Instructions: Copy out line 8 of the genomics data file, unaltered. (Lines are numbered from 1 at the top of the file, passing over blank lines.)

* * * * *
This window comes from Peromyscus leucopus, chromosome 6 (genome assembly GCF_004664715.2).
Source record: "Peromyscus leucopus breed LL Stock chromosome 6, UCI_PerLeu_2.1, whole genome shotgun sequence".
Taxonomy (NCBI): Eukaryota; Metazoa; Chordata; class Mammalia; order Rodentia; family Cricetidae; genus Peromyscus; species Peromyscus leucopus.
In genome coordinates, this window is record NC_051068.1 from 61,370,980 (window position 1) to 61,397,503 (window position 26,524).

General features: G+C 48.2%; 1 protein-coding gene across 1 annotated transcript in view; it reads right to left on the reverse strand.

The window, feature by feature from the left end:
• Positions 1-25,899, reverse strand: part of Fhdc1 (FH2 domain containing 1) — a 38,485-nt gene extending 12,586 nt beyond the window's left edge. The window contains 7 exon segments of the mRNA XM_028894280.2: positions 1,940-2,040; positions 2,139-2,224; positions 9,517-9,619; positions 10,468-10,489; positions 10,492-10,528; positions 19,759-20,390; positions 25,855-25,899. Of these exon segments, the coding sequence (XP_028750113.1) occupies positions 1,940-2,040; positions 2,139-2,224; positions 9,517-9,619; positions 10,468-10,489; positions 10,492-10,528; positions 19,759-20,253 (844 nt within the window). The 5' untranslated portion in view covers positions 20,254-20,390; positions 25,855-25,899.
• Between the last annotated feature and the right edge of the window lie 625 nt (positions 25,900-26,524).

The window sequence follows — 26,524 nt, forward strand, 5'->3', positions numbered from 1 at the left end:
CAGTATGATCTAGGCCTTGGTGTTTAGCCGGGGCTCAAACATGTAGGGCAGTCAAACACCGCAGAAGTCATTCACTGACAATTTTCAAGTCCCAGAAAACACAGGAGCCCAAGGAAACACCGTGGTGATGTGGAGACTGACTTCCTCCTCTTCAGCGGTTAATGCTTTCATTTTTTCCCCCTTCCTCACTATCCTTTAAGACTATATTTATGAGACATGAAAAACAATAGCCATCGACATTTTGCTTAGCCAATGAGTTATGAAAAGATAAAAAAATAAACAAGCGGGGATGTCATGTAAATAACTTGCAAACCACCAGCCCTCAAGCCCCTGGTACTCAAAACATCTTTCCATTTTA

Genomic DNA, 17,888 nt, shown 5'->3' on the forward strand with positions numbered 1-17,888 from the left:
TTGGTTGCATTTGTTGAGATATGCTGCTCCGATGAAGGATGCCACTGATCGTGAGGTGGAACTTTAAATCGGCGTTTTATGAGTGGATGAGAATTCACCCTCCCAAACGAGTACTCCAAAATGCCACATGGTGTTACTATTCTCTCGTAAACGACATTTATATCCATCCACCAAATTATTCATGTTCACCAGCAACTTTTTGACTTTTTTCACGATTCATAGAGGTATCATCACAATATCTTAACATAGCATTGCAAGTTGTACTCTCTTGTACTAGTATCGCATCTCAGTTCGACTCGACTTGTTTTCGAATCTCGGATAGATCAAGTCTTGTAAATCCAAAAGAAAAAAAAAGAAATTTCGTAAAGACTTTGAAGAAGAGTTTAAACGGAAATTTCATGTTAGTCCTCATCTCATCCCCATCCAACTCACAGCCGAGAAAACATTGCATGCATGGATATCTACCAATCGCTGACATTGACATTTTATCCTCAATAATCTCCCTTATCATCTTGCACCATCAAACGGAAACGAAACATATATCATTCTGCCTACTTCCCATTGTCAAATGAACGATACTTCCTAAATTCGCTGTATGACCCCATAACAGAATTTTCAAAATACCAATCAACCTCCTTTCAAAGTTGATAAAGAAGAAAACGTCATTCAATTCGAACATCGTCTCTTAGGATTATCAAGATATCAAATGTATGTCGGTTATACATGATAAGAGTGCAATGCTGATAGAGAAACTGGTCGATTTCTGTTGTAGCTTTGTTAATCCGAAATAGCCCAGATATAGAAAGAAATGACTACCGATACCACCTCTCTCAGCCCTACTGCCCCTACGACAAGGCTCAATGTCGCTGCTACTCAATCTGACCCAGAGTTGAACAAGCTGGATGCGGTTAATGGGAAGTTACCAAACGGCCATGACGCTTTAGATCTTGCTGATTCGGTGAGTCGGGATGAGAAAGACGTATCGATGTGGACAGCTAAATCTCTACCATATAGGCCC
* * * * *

• Between the last annotated feature and the right edge of the window lie 625 nt (positions 25,900-26,524).